Washington: As the Morrison government scrambles to find extra vaccine supplies following its decision to make Pfizer the preferred vaccine for Australians under 30, it has an obvious place to look: the United States.
But securing access to the vast and tightly-held US vaccine stockpile will take patience and diplomatic skill.
America’s vaccine rollout has been accelerating dramatically over recent weeks. Over one in three US adults have received a vaccine shot and a quarter of the adult population is fully vaccinated. President Joe Biden announced this week that all Americans should be eligible to be vaccinated by April 19, moving forward his previous deadline of the start of May.
President Joe Biden and Vice-President Kamala Harris tour a Pfizer manufacturing site in Michigan. Credit:AP
The US rollout is moving so quickly that it is expected to face a glut of vaccines by the middle of next month. This raises the question of what the Biden administration will do with its surplus doses and how it will deploy America’s vaccine manufacturing facilities once local demand runs dry.
The US has purchased 600 million doses alone from Pfizer and Moderna – more than enough to vaccinate the entire adult population. On top of that, the Biden administration has ordered 200 million does of the one-shot Johnson and Johnson vaccine. The US is also sitting on a stockpile of AstraZeneca doses that are unlikely to ever be used in the country because the vaccine has not been approved for use by the Food and Drug Administration.
Yet at least in the short term, there is no sign that vaccines will be headed from Pfizer’s manufacturing plant in Michigan to Australia – or any third country.
While Biden has made a point of rejecting Donald Trump’s “America First” approach to foreign policy, that’s not true when it comes to vaccines. Biden has made clear that, while he wants to help other countries beat the pandemic, his priority is getting as many Americans vaccinated as soon as possible.
Although the policy is rarely explicitly stated, the US has an effective export ban on COVID-19 vaccines. Under agreements reached between the US government and the vaccine manufacturers, locally-manufactured doses are required to remain in America. There is no record of a single dose of the Pfizer, Moderna or Johnson and Johnson vaccine leaving America’s borders for use in another country.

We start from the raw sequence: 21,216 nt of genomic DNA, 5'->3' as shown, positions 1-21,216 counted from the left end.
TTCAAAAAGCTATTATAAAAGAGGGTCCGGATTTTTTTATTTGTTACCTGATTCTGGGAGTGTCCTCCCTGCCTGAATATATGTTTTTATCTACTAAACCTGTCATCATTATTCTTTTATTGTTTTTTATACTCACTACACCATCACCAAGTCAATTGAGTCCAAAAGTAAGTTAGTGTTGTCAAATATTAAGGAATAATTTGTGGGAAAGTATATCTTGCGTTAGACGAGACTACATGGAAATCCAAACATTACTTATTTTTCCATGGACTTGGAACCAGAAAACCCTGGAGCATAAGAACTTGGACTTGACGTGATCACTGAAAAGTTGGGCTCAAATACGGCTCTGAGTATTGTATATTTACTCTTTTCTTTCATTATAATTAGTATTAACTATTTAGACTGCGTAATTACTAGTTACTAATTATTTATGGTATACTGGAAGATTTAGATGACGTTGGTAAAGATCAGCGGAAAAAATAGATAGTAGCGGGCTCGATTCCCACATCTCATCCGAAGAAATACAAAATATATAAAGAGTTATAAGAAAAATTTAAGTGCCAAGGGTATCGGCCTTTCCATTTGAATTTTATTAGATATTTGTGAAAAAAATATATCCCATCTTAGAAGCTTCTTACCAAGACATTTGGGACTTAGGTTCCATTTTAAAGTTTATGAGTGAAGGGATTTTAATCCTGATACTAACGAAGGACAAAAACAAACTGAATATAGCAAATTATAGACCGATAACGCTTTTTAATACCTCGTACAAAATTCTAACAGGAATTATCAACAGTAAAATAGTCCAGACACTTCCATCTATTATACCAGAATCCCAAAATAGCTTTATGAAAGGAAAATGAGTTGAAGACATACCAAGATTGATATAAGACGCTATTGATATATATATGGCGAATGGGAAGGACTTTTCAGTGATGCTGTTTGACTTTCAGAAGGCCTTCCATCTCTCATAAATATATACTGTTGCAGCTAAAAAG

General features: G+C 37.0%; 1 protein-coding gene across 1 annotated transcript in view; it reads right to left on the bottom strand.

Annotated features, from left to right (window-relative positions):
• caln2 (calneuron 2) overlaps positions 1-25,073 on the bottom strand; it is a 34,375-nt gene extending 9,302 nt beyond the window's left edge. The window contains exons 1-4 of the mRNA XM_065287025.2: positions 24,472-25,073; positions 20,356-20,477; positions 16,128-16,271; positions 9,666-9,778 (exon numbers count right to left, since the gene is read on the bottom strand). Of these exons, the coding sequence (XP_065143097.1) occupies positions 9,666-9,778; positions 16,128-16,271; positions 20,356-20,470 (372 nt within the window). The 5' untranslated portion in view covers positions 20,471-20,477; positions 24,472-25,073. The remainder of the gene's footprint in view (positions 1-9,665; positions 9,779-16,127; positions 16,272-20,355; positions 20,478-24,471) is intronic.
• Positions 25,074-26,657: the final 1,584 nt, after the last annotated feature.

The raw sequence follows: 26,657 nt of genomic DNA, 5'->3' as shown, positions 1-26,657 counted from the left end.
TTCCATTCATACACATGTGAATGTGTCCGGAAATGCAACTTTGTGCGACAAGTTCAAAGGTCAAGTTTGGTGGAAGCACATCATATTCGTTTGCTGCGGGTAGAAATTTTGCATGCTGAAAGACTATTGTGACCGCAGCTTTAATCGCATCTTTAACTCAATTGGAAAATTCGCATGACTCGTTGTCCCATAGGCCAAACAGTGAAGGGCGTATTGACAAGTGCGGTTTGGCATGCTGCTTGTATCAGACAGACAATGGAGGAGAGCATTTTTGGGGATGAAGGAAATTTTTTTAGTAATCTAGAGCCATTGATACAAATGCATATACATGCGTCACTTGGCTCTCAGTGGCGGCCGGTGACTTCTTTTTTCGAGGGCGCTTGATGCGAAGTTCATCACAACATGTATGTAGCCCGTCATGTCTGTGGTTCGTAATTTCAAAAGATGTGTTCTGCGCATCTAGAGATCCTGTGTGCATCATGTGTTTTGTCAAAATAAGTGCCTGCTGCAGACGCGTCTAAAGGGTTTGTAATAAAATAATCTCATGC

For example, Canada has had to source its Pfizer vaccines from Belgium rather than the US, its close ally and next-door neighbour. Mexico has been shipping in vaccines from India.
The only exception was a one-off “loan” of four million vaccine Astra Zeneca doses to Canada and Mexico last month, reflecting the fact these vials were going to waste in the US.
Australia’s best hope is that the situation changes when all willing American adults have had a chance to be vaccinated. The Biden administration has not yet announced its plans for distributing any extra vaccines internationally but is expected to share them with the world in some form.
The administration could distribute any surplus doses to other countries in bilateral deals or by donating to the global COVAX vaccine-sharing initiative. It could also allow companies like Pfizer to keep manufacturing vaccines in the US and export them for sale around the world.
Either way, Australia will face fierce competition to secure access to American-made vaccines. On the plus side, Australia is a close US ally; on the other hand, the need is more acute in countries whose most pressing goal is saving lives rather than restarting international travel.
Canada and Mexico will understandably want to be at the front of the queue. They border the US and their COVID infection rates are higher than Australia’s. It’s also in America’s interest to ensure that its closest neighbours get the vaccine under control to stop it from across the border.
Other South American countries such as Brazil, where the virus is killing 3000 people a day, would make extremely worthy recipients. Other strong US allies such as Japan, where the frustratingly slow vaccine rollout mirrors Australia’s, would also dearly love access to American vaccines.
The US is also likely to want to keep a buffer of vaccines in case extra booster shots turn out to be required or if the vaccines are approved for use in children.
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